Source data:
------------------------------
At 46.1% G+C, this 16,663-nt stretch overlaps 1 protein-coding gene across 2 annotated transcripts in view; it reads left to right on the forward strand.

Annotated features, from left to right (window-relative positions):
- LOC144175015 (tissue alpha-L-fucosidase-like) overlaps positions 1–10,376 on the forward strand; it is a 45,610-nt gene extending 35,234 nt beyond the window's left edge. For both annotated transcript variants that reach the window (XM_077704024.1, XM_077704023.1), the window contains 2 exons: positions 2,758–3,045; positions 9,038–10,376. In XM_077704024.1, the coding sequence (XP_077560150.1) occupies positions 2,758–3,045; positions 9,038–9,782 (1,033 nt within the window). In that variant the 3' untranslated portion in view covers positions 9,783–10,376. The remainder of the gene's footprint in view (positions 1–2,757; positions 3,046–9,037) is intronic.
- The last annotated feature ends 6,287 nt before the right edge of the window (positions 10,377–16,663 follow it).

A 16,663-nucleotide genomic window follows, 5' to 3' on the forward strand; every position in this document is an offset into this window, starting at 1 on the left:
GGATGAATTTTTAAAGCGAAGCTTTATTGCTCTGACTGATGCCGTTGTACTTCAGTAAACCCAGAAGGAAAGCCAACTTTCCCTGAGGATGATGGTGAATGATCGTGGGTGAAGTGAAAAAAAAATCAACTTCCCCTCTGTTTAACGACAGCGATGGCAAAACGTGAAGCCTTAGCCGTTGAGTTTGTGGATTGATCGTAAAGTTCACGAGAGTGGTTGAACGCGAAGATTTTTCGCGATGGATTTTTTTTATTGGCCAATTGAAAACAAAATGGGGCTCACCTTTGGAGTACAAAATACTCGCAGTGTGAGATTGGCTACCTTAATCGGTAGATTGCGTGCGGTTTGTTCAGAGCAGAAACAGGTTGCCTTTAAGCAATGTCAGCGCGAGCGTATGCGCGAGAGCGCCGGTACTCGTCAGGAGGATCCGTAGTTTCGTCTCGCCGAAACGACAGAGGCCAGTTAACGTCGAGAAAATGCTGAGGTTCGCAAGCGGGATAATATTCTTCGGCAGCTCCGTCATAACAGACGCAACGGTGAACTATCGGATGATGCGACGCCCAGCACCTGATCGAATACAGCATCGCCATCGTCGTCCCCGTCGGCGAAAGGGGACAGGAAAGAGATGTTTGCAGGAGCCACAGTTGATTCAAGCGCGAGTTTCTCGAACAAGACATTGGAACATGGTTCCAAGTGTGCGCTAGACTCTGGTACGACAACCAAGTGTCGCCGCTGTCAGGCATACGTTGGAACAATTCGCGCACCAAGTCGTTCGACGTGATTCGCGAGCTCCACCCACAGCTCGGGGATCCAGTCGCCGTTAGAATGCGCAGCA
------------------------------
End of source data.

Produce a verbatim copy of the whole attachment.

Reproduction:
At 46.1% G+C, this 16,663-nt stretch overlaps 1 protein-coding gene across 2 annotated transcripts in view; it reads left to right on the forward strand.

Annotated features, from left to right (window-relative positions):
- LOC144175015 (tissue alpha-L-fucosidase-like) overlaps positions 1–10,376 on the forward strand; it is a 45,610-nt gene extending 35,234 nt beyond the window's left edge. For both annotated transcript variants that reach the window (XM_077704024.1, XM_077704023.1), the window contains 2 exons: positions 2,758–3,045; positions 9,038–10,376. In XM_077704024.1, the coding sequence (XP_077560150.1) occupies positions 2,758–3,045; positions 9,038–9,782 (1,033 nt within the window). In that variant the 3' untranslated portion in view covers positions 9,783–10,376. The remainder of the gene's footprint in view (positions 1–2,757; positions 3,046–9,037) is intronic.
- The last annotated feature ends 6,287 nt before the right edge of the window (positions 10,377–16,663 follow it).

A 16,663-nucleotide genomic window follows, 5' to 3' on the forward strand; every position in this document is an offset into this window, starting at 1 on the left:
GGATGAATTTTTAAAGCGAAGCTTTATTGCTCTGACTGATGCCGTTGTACTTCAGTAAACCCAGAAGGAAAGCCAACTTTCCCTGAGGATGATGGTGAATGATCGTGGGTGAAGTGAAAAAAAAATCAACTTCCCCTCTGTTTAACGACAGCGATGGCAAAACGTGAAGCCTTAGCCGTTGAGTTTGTGGATTGATCGTAAAGTTCACGAGAGTGGTTGAACGCGAAGATTTTTCGCGATGGATTTTTTTTATTGGCCAATTGAAAACAAAATGGGGCTCACCTTTGGAGTACAAAATACTCGCAGTGTGAGATTGGCTACCTTAATCGGTAGATTGCGTGCGGTTTGTTCAGAGCAGAAACAGGTTGCCTTTAAGCAATGTCAGCGCGAGCGTATGCGCGAGAGCGCCGGTACTCGTCAGGAGGATCCGTAGTTTCGTCTCGCCGAAACGACAGAGGCCAGTTAACGTCGAGAAAATGCTGAGGTTCGCAAGCGGGATAATATTCTTCGGCAGCTCCGTCATAACAGACGCAACGGTGAACTATCGGATGATGCGACGCCCAGCACCTGATCGAATACAGCATCGCCATCGTCGTCCCCGTCGGCGAAAGGGGACAGGAAAGAGATGTTTGCAGGAGCCACAGTTGATTCAAGCGCGAGTTTCTCGAACAAGACATTGGAACATGGTTCCAAGTGTGCGCTAGACTCTGGTACGACAACCAAGTGTCGCCGCTGTCAGGCATACGTTGGAACAATTCGCGCACCAAGTCGTTCGACGTGATTCGCGAGCTCCACCCACAGCTCGGGGATCCAGTCGCCGTTAGAATGCGCAGCA